Chapter 1 shows that the speed and timing of the nineteenth century commercial transition differed considerably across the case study regions. Along the Gold Coast there was a sudden, and effectively total end to transatlantic slave trading after 1807. In the Bight of Biafra slave exports gradually declined until largely ceasing in the 1830s. Lastly in the Bight of Benin export slavery continued until the 1850s. The chapter argues that earlier studies have tended to ignore long term trends and also lack a comparative approach, as many are focused on individual regions. It then suggests a new model of analysis and dismisses two factors as irrelevant; the British slave trade patrol and changing demands for, or changing supply of, African slaves. The chapter argues that regional variations can be explained by five key factors: 1) the nature and duration of long-term trade relations; 2) the identity of the principal European trade partner; 3) certain aspects of the ecology of the different regions; 4) the regional political contexts; and 5) the development of institutions that either encouraged or discouraged elite participation in non-slave exports.
Chapter 2 provides a broad overview of each case study region’s patterns of trade from the fifteenth to the eighteenth Centuries based on secondary and primary qualitative sources. It then reviews quantitative evidence of commodity trading patterns from the earlier eighteenth century from British and Dutch commodity traders and slaving vessels that bought commodities. It argues that the expansion of slavery in the Bight of Biafra did not crowd out other forms of commerce. On the Gold Coast the early eighteenth century saw continued engagement in commodity exports while the slave trade expanded. However, by the 1780s, both slave and commodity exports seem to have begun to decline. In the Dahomean-controlled area of the Bight of Benin, there is no evidence of slavery crowding out other forms of commerce, as captives were always the only item of trade with the Atlantic world.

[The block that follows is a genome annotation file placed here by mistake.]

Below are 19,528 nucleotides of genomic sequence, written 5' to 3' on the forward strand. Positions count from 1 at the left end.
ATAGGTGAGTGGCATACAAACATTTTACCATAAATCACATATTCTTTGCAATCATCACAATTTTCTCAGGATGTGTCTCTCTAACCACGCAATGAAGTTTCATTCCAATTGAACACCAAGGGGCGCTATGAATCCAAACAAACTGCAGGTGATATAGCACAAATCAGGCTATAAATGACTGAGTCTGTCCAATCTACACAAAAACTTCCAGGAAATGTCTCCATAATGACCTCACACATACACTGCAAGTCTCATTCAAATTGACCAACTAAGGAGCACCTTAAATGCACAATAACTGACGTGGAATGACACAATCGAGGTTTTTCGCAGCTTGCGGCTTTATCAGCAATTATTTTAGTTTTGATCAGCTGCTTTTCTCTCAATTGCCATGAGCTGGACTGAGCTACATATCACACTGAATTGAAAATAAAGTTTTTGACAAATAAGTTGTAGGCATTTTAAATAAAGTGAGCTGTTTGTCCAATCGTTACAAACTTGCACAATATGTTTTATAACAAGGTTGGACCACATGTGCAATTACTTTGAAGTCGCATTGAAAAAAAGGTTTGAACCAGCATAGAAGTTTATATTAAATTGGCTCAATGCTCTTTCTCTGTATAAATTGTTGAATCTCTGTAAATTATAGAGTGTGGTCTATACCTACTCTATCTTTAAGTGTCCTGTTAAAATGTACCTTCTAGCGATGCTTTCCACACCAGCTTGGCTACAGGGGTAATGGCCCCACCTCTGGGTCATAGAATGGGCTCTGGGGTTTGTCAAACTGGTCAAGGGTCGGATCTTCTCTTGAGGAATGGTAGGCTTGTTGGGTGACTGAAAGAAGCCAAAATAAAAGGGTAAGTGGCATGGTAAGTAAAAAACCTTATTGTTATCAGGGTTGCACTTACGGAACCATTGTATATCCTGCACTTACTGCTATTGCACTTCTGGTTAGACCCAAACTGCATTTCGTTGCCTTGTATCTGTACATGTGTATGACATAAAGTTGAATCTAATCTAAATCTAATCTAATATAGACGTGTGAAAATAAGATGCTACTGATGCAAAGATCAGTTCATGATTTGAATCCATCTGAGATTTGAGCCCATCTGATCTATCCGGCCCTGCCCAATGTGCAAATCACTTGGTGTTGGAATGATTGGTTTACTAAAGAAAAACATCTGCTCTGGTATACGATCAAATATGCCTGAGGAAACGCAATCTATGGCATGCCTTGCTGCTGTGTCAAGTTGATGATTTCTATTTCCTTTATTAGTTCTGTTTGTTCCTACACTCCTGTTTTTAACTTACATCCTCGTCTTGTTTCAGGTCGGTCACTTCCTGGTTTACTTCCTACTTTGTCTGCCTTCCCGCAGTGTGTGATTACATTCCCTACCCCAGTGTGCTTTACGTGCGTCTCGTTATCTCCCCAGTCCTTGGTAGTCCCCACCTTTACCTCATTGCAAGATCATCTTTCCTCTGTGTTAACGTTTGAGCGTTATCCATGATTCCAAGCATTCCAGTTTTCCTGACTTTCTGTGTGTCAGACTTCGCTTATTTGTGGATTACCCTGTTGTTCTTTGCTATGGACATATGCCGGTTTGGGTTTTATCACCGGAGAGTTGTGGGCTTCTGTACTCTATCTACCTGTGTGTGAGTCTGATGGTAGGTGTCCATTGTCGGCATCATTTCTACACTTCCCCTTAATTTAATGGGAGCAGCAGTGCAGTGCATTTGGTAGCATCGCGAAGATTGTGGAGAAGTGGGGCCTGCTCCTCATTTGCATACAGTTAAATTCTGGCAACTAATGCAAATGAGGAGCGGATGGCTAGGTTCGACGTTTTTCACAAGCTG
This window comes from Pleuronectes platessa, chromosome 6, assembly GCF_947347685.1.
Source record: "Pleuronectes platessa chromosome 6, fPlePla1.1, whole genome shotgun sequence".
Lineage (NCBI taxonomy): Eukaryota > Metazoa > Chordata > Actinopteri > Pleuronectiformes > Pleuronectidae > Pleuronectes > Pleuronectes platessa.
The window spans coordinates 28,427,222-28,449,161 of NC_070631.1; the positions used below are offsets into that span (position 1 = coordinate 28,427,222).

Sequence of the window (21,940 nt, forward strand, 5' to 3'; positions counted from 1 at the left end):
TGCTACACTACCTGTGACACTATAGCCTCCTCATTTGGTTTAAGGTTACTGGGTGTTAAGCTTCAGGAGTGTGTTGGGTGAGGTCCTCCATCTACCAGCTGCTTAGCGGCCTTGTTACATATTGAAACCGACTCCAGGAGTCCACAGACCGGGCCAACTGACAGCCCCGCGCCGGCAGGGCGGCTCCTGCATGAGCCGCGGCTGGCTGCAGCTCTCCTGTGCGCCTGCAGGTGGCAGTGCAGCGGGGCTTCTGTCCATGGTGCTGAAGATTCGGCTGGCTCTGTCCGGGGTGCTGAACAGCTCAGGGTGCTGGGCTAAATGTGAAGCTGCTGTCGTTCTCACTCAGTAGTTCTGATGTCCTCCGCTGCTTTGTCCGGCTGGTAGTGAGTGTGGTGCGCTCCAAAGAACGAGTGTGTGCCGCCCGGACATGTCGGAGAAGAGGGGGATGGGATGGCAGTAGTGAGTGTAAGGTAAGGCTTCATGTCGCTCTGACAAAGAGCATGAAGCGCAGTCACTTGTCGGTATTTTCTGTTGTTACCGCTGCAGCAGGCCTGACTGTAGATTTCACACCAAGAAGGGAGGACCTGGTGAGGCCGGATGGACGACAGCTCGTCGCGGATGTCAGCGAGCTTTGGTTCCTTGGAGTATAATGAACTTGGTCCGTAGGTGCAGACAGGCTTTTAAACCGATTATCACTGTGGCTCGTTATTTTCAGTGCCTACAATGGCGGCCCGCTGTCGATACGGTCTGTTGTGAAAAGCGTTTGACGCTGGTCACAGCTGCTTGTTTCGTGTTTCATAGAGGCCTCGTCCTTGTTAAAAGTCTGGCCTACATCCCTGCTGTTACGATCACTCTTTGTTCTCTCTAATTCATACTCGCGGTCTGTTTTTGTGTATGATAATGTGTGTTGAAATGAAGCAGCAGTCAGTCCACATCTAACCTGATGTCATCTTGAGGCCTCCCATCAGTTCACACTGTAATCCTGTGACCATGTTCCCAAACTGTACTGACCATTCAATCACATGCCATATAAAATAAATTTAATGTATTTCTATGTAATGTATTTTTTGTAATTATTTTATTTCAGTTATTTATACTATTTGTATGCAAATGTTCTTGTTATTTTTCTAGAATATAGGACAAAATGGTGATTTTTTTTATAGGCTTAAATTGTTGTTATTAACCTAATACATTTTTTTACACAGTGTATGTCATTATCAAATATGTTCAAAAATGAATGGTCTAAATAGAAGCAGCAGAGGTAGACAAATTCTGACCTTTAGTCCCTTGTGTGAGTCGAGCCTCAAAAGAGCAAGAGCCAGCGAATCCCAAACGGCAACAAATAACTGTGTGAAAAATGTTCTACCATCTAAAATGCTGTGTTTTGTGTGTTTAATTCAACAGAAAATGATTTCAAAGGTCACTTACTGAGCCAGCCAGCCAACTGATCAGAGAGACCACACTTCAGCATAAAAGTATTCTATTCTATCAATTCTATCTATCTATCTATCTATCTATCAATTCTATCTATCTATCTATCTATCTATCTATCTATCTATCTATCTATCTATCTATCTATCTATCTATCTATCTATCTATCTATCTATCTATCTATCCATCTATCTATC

Chapter 3 investigates the extent to which the 18th century intensification of the trans-Atlantic slave trade boosted commercial agriculture in the coastal areas of West Africa and in particular in the case study regions. It explores the provisioning strategies of 187 British, French, Dutch and Danish slave voyages conducted between 1681 and 1807, and calls for a major downward adjustment of available estimates of the slave trade induced demand impulse. It shows that during the 18th century, an increasing share of the foodstuffs required to feed African slaves were taken on board in Europe instead of West Africa. However, there was considerable variation in provisioning strategies among slave trading nations and across main regions of slave embarkation. The Bight of Benin never significantly engaged in provisioning trade. Traders along the Gold Coast provided relatively large quantities of food to slaving vessels, but in the Bight of Biafra, British demand stimulated a considerable trade in foodstuffs. The chapter explains these trends and variation in terms of the relative (seasonal) security of European versus African food supplies, the falling relative costs of European provisions and the increasing risks in the late 18th century trade, putting a premium on faster embarkation times.
Chapter 4 uses a newly constructed dataset on the quantities and prices of African commodities on the coast and in British markets over the long eighteenth century and provides new insights into the changing nature of Britain’s non-slave trade. It improves on previous work by Johnson et al. (1990) and finds that earlier estimates of the volume and value of commodity trade have been underestimates and fail to account for regional changes in output. The data suggests that from the 1770s the focus of Britain’s commodity trade shifted from Senegambia to the Bight of Biafra and that in the later eighteenth century non-slave goods were primarily purchased by slave ships, not specialist bi-lateral traders. The chapter argues that these changes were motivated by a number of factors; conflicts between Atlantic powers, the prices of British trade goods and African imports, increasing levels of risk faced by British slave merchants and the fact that traders in the Bight of Biafra were both willing and able to supply desirable commodities.